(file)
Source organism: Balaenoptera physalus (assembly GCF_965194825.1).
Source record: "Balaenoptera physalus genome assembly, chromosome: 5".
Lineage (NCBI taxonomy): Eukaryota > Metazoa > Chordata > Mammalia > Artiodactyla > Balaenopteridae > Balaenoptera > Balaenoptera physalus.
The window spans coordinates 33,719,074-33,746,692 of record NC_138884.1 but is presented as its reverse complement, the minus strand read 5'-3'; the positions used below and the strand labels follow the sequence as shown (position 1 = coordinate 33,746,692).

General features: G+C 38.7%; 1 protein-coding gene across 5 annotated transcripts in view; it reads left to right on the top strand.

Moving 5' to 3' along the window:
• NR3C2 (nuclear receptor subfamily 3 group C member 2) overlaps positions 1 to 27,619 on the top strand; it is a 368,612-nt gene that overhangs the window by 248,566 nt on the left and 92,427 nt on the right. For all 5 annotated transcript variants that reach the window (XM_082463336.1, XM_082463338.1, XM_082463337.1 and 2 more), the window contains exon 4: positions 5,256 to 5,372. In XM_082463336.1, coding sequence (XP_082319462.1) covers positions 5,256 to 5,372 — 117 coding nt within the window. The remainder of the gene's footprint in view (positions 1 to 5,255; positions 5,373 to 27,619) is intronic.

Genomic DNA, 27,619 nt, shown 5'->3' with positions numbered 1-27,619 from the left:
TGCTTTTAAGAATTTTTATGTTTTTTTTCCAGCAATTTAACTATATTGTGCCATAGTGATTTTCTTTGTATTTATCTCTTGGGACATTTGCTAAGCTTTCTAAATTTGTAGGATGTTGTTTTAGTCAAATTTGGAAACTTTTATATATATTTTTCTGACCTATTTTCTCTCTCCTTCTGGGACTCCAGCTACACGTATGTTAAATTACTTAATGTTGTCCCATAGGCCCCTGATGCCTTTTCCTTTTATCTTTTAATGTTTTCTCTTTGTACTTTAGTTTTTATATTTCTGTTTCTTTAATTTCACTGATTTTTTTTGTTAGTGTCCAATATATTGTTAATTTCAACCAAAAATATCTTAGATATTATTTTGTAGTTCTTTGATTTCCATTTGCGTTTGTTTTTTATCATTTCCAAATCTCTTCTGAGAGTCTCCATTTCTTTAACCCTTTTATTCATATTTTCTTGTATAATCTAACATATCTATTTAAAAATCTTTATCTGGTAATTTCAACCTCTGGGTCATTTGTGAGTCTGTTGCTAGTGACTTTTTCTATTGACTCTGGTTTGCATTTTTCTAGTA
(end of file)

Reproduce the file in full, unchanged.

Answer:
Source organism: Balaenoptera physalus (assembly GCF_965194825.1).
Source record: "Balaenoptera physalus genome assembly, chromosome: 5".
Lineage (NCBI taxonomy): Eukaryota > Metazoa > Chordata > Mammalia > Artiodactyla > Balaenopteridae > Balaenoptera > Balaenoptera physalus.
The window spans coordinates 33,719,074-33,746,692 of record NC_138884.1 but is presented as its reverse complement, the minus strand read 5'-3'; the positions used below and the strand labels follow the sequence as shown (position 1 = coordinate 33,746,692).

General features: G+C 38.7%; 1 protein-coding gene across 5 annotated transcripts in view; it reads left to right on the top strand.

Moving 5' to 3' along the window:
• NR3C2 (nuclear receptor subfamily 3 group C member 2) overlaps positions 1 to 27,619 on the top strand; it is a 368,612-nt gene that overhangs the window by 248,566 nt on the left and 92,427 nt on the right. For all 5 annotated transcript variants that reach the window (XM_082463336.1, XM_082463338.1, XM_082463337.1 and 2 more), the window contains exon 4: positions 5,256 to 5,372. In XM_082463336.1, coding sequence (XP_082319462.1) covers positions 5,256 to 5,372 — 117 coding nt within the window. The remainder of the gene's footprint in view (positions 1 to 5,255; positions 5,373 to 27,619) is intronic.

Genomic DNA, 27,619 nt, shown 5'->3' with positions numbered 1-27,619 from the left:
TGCTTTTAAGAATTTTTATGTTTTTTTTCCAGCAATTTAACTATATTGTGCCATAGTGATTTTCTTTGTATTTATCTCTTGGGACATTTGCTAAGCTTTCTAAATTTGTAGGATGTTGTTTTAGTCAAATTTGGAAACTTTTATATATATTTTTCTGACCTATTTTCTCTCTCCTTCTGGGACTCCAGCTACACGTATGTTAAATTACTTAATGTTGTCCCATAGGCCCCTGATGCCTTTTCCTTTTATCTTTTAATGTTTTCTCTTTGTACTTTAGTTTTTATATTTCTGTTTCTTTAATTTCACTGATTTTTTTTGTTAGTGTCCAATATATTGTTAATTTCAACCAAAAATATCTTAGATATTATTTTGTAGTTCTTTGATTTCCATTTGCGTTTGTTTTTTATCATTTCCAAATCTCTTCTGAGAGTCTCCATTTCTTTAACCCTTTTATTCATATTTTCTTGTATAATCTAACATATCTATTTAAAAATCTTTATCTGGTAATTTCAACCTCTGGGTCATTTGTGAGTCTGTTGCTAGTGACTTTTTCTATTGACTCTGGTTTGCATTTTTCTAGTA